The only time I used the instructions were for attaching the placket because this type of placket is not covered in the Craftsy class. My second attempt turned out much better.

So how about you? Have you attempted the "art" of shirt making? I will be making another one soonish - Christmas present :)

Sunday, 5 October 2014

A Parfait in Corduroy, please

You might remember that I sewed the Parfait twice already, once in linen and once in cotton voile. I have worn both versions loads in the summer and decided to make a autumn/winter version as well. To add warmth and to prevent sticking of the dress to tights, I lined the dress.

Fabric: I used a soft baby rib corduroy for the shell. The color is fuchsia red (thus very difficult to photograph) and I brought it from Ukraine when visiting Leschas family over Easter. The dress is lined with a super slippery acetate lining. It was a nightmare to sew. A fraying nightmare. But it looks pretty with these massive red flowers and I could well imagine it as a bathrobe :) The facing fabric is some cotton lawn leftover I had in my stash - liberty copy cotton lawn. I used it for lining the pockets as well.

Embellishments: The buttons are made from coconut shells and I bought them a year ago in Canterbury. That brings me to the question: Can I put coconut buttons in the washing machine?


SHELL: I didn't follow the instructions and decided to press all seams open to reduce bulk as much as possible. To do so, I first finished all the raw edges with my overlocker before stitching the seams. I also trimmed the seams in the interfaced straps and pockets super small to avoid any problems with stitching the buttonholes. There weren't any :)

LINING:  I cut the whole dress pattern (minus the straps) in lining fabric as well. I used french seams to enclose the raw edges fully because these were fraying a lot. I couldn't overlock or zig-zag because the sewing machine ate my fabric. To say the acetate didn't press well would be understated. It didn't press at all, so putting in nice french seams was a challenge.

I finally understood how very very important it is to use the right needle size when sewing. I tried to sew lining with a big needle - it got stuck in the machine. Then lazy me tried to sew corduroy with a small needle which lead to skipped stitches.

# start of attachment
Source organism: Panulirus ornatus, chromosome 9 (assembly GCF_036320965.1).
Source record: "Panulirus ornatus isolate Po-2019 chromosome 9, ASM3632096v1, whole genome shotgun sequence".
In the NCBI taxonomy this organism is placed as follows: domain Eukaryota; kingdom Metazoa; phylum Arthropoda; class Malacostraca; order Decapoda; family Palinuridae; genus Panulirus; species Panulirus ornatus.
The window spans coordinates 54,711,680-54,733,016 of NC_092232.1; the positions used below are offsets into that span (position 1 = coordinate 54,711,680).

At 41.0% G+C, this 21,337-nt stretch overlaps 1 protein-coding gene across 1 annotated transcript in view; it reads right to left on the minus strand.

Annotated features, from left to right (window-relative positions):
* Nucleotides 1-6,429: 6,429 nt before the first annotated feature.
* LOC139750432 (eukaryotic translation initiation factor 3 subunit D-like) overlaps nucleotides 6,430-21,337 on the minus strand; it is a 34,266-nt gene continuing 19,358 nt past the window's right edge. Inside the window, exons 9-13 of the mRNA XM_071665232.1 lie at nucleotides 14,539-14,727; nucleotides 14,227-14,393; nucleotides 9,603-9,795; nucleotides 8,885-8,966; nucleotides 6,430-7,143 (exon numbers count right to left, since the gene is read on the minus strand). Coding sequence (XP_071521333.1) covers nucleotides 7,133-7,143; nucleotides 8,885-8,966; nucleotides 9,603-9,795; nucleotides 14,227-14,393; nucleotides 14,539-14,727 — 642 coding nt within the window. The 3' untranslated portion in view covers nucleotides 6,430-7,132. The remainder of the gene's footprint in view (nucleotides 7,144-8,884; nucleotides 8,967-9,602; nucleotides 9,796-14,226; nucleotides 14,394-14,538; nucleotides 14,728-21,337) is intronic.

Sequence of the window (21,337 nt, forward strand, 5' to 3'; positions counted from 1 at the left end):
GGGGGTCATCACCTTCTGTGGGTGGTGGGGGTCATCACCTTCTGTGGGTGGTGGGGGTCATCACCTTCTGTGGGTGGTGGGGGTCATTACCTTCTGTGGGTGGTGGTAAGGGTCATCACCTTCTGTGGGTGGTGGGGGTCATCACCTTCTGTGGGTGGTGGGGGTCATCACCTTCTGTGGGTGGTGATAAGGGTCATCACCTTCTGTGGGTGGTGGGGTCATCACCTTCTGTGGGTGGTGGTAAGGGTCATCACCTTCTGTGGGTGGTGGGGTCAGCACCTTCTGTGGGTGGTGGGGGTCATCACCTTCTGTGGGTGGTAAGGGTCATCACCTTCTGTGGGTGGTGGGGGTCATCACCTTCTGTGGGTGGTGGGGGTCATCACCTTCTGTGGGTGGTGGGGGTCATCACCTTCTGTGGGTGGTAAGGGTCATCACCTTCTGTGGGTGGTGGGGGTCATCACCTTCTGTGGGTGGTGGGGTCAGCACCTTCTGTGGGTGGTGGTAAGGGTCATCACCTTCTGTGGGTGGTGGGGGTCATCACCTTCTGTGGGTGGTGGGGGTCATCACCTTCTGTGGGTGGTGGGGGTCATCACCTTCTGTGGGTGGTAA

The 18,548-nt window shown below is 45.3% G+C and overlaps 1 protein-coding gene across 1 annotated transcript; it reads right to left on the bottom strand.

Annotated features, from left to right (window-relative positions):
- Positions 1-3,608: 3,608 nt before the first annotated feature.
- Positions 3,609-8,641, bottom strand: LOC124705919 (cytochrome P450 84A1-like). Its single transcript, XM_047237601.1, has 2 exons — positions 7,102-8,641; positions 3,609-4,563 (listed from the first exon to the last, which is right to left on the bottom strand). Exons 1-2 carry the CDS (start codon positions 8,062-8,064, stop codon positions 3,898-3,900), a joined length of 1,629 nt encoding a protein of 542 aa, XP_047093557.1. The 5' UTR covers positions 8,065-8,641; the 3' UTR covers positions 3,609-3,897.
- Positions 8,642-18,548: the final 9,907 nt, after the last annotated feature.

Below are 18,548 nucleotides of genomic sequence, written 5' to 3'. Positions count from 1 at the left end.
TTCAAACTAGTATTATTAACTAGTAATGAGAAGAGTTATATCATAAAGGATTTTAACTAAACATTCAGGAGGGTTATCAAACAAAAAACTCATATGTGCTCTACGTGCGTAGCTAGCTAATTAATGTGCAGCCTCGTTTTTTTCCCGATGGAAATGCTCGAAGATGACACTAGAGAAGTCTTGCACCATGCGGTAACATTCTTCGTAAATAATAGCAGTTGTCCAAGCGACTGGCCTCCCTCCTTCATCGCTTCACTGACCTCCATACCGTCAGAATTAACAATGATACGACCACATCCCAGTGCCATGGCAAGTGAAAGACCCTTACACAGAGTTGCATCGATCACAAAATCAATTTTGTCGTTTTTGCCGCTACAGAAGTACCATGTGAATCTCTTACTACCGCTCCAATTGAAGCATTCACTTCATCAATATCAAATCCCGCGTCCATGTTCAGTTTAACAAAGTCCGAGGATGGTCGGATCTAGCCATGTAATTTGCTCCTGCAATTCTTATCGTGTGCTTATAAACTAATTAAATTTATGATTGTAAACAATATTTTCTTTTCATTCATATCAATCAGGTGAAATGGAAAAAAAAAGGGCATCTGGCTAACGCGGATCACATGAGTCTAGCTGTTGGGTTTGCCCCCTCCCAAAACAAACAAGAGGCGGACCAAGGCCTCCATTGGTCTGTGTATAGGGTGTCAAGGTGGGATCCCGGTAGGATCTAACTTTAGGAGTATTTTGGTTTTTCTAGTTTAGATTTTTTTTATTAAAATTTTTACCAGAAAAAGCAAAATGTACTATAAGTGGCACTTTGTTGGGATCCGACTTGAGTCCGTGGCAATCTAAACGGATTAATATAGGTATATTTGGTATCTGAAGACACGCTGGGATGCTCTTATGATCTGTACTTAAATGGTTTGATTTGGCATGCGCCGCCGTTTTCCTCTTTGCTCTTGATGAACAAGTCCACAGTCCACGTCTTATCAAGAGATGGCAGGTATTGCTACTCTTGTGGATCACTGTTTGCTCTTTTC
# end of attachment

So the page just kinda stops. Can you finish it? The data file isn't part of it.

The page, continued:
I finished the hem of the lining with my rolled hem food. Which turned out ok but not great. Any tips about how to stitch a nicely rolled hem over side seams? 

coconut buttons!

Facing: I didn't plan to use a facing. I thought it would be alright to just use a lining. The lining would have been enough to give the neckline a nice finish, but it wouldn't have been stable enough to stabilise it. I realised this when trying on the dress. The neckline was out of shape and the whole bodice looked saggy. So I cut a facing, interfaced it and sewed it to the shell. I was planning to hide it below the lining, but sewed lining and facing in the wrong order, ups.

I've sewn the side seams with an 1/2" seam allowance only so that I can wear a jumper or blouse underneath the dress. Styled with black tights and boots, I think the dress is a great autumn/winter outfit.

Now have a look at this nice zipper: The only zipper I had on hand was a white one.

But I managed to make it completely invisible, phew.

invisible zip

Now I'm leaving you with another pic that's look like I was in an enchanted forest :) You will see this fabric soon again, because I had enough to cut out an EXTRA Kelly Skirt. Ah, I just love it when you can squeeze an extra garment out. And I had only 1.50 meter. And as it was end of roll, there were also some stains on it - stains that you can hide on the insides of waistbands :)